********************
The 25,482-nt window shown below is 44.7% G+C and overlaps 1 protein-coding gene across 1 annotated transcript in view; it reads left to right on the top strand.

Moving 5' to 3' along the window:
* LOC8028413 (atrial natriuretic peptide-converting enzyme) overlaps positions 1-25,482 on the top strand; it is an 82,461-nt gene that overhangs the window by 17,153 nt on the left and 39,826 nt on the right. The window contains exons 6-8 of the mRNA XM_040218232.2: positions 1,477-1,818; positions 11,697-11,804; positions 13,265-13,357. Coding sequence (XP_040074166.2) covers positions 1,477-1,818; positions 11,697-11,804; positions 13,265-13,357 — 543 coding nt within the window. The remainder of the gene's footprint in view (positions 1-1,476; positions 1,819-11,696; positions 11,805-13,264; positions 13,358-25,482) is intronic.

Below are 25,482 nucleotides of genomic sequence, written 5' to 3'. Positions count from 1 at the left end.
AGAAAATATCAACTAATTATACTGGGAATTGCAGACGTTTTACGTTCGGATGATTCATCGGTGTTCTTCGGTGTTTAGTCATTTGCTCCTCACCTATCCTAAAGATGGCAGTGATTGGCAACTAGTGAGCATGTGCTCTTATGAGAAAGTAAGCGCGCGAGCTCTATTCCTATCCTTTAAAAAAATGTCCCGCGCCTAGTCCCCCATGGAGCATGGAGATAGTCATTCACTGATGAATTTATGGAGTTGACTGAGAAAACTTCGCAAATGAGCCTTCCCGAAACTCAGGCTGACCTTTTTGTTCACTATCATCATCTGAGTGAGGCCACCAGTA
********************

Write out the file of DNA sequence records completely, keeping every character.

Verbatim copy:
The 25,482-nt window shown below is 44.7% G+C and overlaps 1 protein-coding gene across 1 annotated transcript in view; it reads left to right on the top strand.

Moving 5' to 3' along the window:
* LOC8028413 (atrial natriuretic peptide-converting enzyme) overlaps positions 1-25,482 on the top strand; it is an 82,461-nt gene that overhangs the window by 17,153 nt on the left and 39,826 nt on the right. The window contains exons 6-8 of the mRNA XM_040218232.2: positions 1,477-1,818; positions 11,697-11,804; positions 13,265-13,357. Coding sequence (XP_040074166.2) covers positions 1,477-1,818; positions 11,697-11,804; positions 13,265-13,357 — 543 coding nt within the window. The remainder of the gene's footprint in view (positions 1-1,476; positions 1,819-11,696; positions 11,805-13,264; positions 13,358-25,482) is intronic.

Below are 25,482 nucleotides of genomic sequence, written 5' to 3'. Positions count from 1 at the left end.
AGAAAATATCAACTAATTATACTGGGAATTGCAGACGTTTTACGTTCGGATGATTCATCGGTGTTCTTCGGTGTTTAGTCATTTGCTCCTCACCTATCCTAAAGATGGCAGTGATTGGCAACTAGTGAGCATGTGCTCTTATGAGAAAGTAAGCGCGCGAGCTCTATTCCTATCCTTTAAAAAAATGTCCCGCGCCTAGTCCCCCATGGAGCATGGAGATAGTCATTCACTGATGAATTTATGGAGTTGACTGAGAAAACTTCGCAAATGAGCCTTCCCGAAACTCAGGCTGACCTTTTTGTTCACTATCATCATCTGAGTGAGGCCACCAGTA